BUSINESS & LEADERSHIP ’03

Marcus Stern ’03 (Business & Leadership) recognized at an early age that God had given him the gift of influence. He considers himself a born leader, and he knew he wanted to make an impact on a global scale. But as a young boy growing up as a second-generation Jewish believer in Jesus, Stern never would have imagined the reach of his influence today. As the development director for Global Media Outreach, he is part of a team that brings the gospel to more than a million people a day in 24 languages.

“Never before in the history of the church have we been able to present the gospel to as many people so cost effectively,” he says. “In the past 90 days, we’ve been witness to 3.2 million decisions to follow Christ in 30 different countries, most of which are predominantly Muslim.” The goal, says Stern, is to make 12.4 billion gospel presentations giving everyone on the planet multiple opportunities to make a life-changing decision.

Stern is quite familiar with transition. When he was only 18, he was surrounded by negative influences and engaged in some highly destructive behaviors. God provided a very clear message to surrender and follow him. Not only did Stern become a believer, he also enrolled in Bible college a few months later. Since then, Stern has taken the adventurous, somewhat challenging path that led to his position at Global Media Outreach.

“It takes a lot of courage to be willing to follow Christ,” declares Stern. “Sometimes He asks you to follow Him into seasons and places of life that are difficult. I believe His goal is to make us mature and complete, shaping us and pulling out our gifts.”

Stern attended Regent primarily online during what he describes as the perfect time for his career. He was working as the director of student life at Southeastern University in Lakeland, Florida. University leaders encouraged him to pursue his advanced degree and gave him the opportunity to apply his classroom learning in a real-world environment. During his time with Regent, he played a pivotal role in developing the leadership structure at Southeastern, and in the process, Stern discovered his passion for organizational development.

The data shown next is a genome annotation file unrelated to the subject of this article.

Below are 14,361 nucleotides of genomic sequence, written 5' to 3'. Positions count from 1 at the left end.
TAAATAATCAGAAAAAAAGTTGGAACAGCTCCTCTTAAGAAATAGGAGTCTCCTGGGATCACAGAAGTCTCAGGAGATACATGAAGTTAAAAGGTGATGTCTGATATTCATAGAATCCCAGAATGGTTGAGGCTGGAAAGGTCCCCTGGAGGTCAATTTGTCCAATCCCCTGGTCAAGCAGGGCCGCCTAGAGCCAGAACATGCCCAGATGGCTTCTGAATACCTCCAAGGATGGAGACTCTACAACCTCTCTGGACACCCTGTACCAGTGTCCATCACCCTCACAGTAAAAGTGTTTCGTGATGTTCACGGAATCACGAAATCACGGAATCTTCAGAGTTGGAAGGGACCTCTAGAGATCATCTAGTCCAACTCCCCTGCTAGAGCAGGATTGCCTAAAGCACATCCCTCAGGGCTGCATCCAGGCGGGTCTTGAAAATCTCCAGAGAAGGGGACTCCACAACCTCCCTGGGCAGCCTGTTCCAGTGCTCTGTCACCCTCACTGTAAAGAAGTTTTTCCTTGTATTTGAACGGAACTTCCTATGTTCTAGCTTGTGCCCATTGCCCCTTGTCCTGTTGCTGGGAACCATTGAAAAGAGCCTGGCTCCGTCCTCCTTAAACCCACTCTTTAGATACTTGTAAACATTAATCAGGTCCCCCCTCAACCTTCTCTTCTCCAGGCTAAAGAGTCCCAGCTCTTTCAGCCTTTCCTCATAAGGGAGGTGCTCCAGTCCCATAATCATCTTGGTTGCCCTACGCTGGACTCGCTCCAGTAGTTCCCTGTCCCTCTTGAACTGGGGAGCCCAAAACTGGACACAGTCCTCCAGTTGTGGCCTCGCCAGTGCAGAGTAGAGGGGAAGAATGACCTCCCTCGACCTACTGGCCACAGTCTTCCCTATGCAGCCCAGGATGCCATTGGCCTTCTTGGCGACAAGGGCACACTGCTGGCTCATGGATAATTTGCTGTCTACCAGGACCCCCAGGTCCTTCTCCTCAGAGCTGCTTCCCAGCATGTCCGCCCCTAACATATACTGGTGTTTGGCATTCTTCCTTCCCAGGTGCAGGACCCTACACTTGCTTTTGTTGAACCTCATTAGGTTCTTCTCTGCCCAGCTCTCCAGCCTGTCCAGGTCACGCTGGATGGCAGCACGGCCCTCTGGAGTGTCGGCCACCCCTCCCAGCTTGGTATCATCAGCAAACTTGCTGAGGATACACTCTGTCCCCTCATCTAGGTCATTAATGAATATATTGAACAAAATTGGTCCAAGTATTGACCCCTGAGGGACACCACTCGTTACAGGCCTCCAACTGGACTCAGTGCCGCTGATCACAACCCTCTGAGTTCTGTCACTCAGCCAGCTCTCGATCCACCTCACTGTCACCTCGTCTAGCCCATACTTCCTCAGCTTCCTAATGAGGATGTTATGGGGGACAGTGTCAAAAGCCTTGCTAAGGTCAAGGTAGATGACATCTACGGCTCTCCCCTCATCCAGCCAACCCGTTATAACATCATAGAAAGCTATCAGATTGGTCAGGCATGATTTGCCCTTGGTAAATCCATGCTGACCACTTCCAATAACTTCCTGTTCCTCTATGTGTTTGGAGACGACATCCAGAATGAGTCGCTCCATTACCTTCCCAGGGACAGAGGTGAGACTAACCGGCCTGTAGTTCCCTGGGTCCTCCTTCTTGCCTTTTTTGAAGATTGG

In 2005, he made the difficult decision to leave university life and branch out on his own, creating a consulting firm for small to mid-sized companies and nonprofit organizations. It was a risky move with an uncertain future, but Stern felt prepared and confident. “The only thing we can see clearly is our past — which is our greatest gift as we walk into the future,” he says.

Through this work, he cultivated his passion for fundraising, which eventually led to an offer to serve as director of North America for the Jerusalem Institute of Justice (JIJ). At the JIJ, Stern had the opportunity to work internationally, fulfilling one of his personal goals.

Later, he grew his consulting work to serve churches and nonprofits throughout the world. “Regent expanded the tent pegs of my worldview and helped me grow beyond a local leadership position into a more global vision, equipping me every step of the way.”

In 2013, Stern accepted the role at Global Media Outreach. Based in Plano, Texas, Stern spends most of his days traveling and building relationships with business owners, CEOs, foundation leaders and other individuals. His wife and two daughters are his top priorities. Along with that, he’s working in his giftedness when he’s meeting with people and creating partnerships for God’s kingdom. “I get to work with individuals of capacity who desire to spend themselves in service to fulfilling the Great Commission,” says Stern. “I couldn’t imagine a better calling.”

Stern credits his success to the abundance of wise mentors in his life. His professors at Regent challenged him and guided him to discover his strengths. Professional mentors at Southeastern University such as Mark Rutland, Ph.D.; Mike Rakes, Ph.D.; and Bill Hackett, Ph.D. gave him opportunities to sharpen his skills. “I’ve also had countless marketplace leaders come alongside and teach me the principles of kingdom entrepreneurship”, says Stern. His own father, a successful Florida businessman, led by example, becoming a believer at age 40.

These influences have helped shape Stern’s leadership style and contributed to the development of these guiding principles: 1) Bold and vulnerable leadership, 2) Seeing the future, 3) Creating new ideas, 4) Developing people, and 5) Facilitating generosity.

Stern’s focus now is on building the next generation of leaders and developing the next generation of strategies and resources to further God’s kingdom globally. By spreading the gospel through technology, tomorrow’s leaders will bring God’s Word to every corner of the planet—from the cubicles in Silicon Valley, where the technology is created, to the grass huts in third-world countries where new believers are born.

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